Reformations in Zimbabwe's juvenile justice system
Children in conflict with the law are often stigmatized and shunned by society as they are perceived as a threat to society. Historically, Zimbabwe’s juvenile justice system has been retributive and focused on punishing the juvenile offender. As a result, it has been criticised from a number of viewpoints, including the need to ensure maximum protection of children. This study sought to examine recent reforms in Zimbabwe’s juvenile justice system. In addition, it explores the role social work practice play in relation to the reforms. The article is based on a desk review of existing literature on juvenile crime in the country. Findings reflect that Zimbabwe’s juvenile justice system is transforming from being retributive towards a reformative and rehabilitative system. This process is marked by introduction of new legislative instruments and policies which provide for the rights of children in conflict with the law, specifically the right to free legal representation and participation in judicial proceedings. Also, the instruments abolish the death penalty for convicted child offenders. The Constitution of Zimbabwe Amendment (No. 20) Act 2013 is one such instrument. Social work practice continues to play a pivotal role that centers on preventing recidivism and providing remedial and preventive services. Despite these reforms, gaps remain in the current system. For example, children continue to spend prolonged periods of time in adult prisons while they await repatriation to institutions due to resource constraints. Key recommendations include expanding the Pre-trial Diversion Programme to all the provinces as it has yielded results that benefit the child as well introduction of alternatives of institutionalisation.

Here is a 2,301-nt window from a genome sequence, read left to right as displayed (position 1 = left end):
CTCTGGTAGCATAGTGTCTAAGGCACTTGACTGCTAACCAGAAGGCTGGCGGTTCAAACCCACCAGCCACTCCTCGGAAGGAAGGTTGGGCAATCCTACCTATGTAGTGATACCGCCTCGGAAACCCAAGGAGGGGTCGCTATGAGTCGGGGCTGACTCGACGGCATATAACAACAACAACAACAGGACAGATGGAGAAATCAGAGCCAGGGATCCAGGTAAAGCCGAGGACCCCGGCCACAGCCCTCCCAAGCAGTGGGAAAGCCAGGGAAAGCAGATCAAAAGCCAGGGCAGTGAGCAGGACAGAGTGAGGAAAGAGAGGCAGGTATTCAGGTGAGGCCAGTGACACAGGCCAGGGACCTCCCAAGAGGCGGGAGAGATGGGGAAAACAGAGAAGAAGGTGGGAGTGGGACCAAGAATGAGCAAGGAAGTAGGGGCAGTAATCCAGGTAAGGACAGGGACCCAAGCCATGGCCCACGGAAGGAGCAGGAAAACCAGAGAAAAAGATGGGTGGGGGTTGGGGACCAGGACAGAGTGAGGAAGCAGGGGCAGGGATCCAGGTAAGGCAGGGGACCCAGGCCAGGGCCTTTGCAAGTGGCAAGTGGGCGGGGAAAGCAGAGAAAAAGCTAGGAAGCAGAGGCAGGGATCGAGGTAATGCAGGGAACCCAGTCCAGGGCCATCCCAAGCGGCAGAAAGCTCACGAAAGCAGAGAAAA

KEY TERMS: delinquency, juvenile justice system, pre-trial diversion, diversion officer, probation officer